Over the past few weeks, we have considered the six aspects of God’s Sevenfold Will. The final aspect is His Decretive Will.
7. Decretive Will
God’s decretive will is the eternal, foreordained will of God which cannot be thwarted or changed. His decretive will is clearly defined in the Westminster Shorter Catechism (WCF) Answer 7: “The decrees of God are His eternal purpose, according to the counsel of His own will, whereby for His own glory, He hath foreordained whatsoever comes to pass.”
o Foreordained to salvation
God has decreed to save the elect even “before the foundation of the world” (Eph. 1: 4). None can come to Christ if he has not been predestined, preordained and pre-chosen by God the Father. This glorious truth is reiterated by our Lord Jesus in His discourse on the Bread of life: “And this is the Father’s will which hath sent me, that of all which he hath given me I should lose nothing, but should raise it up again at the last day. No man can come to me, except the Father which hath sent me draw him: and I will raise him up at the last day” (Jn. 6: 39, 44).
The apostle Paul tell us that God chose His elect “according to the good pleasure of his will” (Eph. 1: 5), and not because they are worthy to be saved: “For by grace are ye saved through faith; and that not of yourselves: it is the gift of God: 9 Not of works, lest any man should boast” (Eph. 2: 8-9).
As salvation is by the grace of God, none can boast of his merit or good works. God’s decretive will in our salvation should humble us and cause us to give thanks for calling us unto Himself. Through our Saviour, we have been “accepted in the Beloved” and adopted into God’s family (Eph. 1: 5-6). May we appreciate afresh the grace, mercy and love of God in Christ Jesus, our Saviour.
o God’s prerogative
Another aspect of God’s decretive will can be seen in the lives of Jacob and Esau. God chose Jacob above Esau when they were in their mother’s womb and when neither had “done any good or evil, that the purpose of God according to election might stand, not of works, but of him that calleth” (Rom. 9: 11). It is God’s prerogative to choose whom He would and to show “mercy on whom I will have mercy, and … compassion on whom I will have compassion” (Rom. 9: 15). As finite beings with our limited understanding, we have no right to question His will: “Is there unrighteousness with God? God forbid” (Rom. 9: 14).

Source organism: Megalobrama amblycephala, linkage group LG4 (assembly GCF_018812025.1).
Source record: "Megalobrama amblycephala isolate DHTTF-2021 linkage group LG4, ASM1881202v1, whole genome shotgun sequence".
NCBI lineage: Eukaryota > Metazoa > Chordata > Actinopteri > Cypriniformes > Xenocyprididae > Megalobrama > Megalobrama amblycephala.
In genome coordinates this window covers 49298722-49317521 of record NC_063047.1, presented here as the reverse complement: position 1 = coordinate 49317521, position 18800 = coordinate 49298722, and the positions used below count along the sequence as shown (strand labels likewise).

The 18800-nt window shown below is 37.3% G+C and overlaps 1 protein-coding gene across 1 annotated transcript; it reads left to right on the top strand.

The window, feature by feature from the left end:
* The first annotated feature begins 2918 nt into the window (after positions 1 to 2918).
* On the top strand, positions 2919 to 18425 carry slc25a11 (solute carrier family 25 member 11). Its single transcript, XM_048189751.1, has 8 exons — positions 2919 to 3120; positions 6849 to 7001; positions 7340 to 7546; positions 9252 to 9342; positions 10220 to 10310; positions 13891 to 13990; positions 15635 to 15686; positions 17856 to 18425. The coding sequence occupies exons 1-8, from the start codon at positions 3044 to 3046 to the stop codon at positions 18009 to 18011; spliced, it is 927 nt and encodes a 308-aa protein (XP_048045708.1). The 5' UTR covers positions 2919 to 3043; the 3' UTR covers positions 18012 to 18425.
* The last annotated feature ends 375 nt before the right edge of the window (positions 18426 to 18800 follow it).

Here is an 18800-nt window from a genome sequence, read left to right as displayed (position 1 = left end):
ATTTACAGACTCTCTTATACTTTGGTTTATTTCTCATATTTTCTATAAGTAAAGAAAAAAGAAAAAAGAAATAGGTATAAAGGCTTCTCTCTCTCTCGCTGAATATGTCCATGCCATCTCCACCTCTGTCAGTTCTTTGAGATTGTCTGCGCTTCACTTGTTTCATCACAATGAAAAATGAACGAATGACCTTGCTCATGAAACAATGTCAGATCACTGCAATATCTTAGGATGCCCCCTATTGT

To sum up our thoughts on this subject, we quote from John Calvin: “For the will of God is the highest rule of justice, for this reason, because He wills it. When it is inquired therefore why the Lord did so, the answer must be, because He would. But if you go further, and ask why He so determined, you are in search of something greater and higher than the will of God, which can never be found. Let human termerity (audacity), therefore, desist from asking that which is not, lest it should fail of finding that which is” (The Clock of the Sevenfold Will of God – Rev Timothy Tow).
As we come to the end of our study of the Sevenfold Will of God – 1) Directive; 2) Cooperative; 3) Preceptive; 4) Permissive; 5) Punitive; 6) Desirative; 7) Decretive – let us be mindful of God’s will in our individual lives.
To conclude, we quote from Rev Tow’s illustration of the clock: “The easy-to-know part of God’s will is represented by the moving hands over its face. The hard-to-know part is represented by the mechanism inside the clock. … As we keep our eyes on the clock of this sevenfold will, we will not miss our appointment with God or with man. We will be on time, all the time! Hallelujah, Amen” (ibid).
Brethren, as we seek to know and obey God’s will, let us take heed to the apostle Paul’s exhortation to “walk circumspectly, not as fools, but as wise, 16 Redeeming the time, because the days are evil. 17 Wherefore be ye not unwise, but understanding what the will of the Lord is” (Eph. 5: 15-17).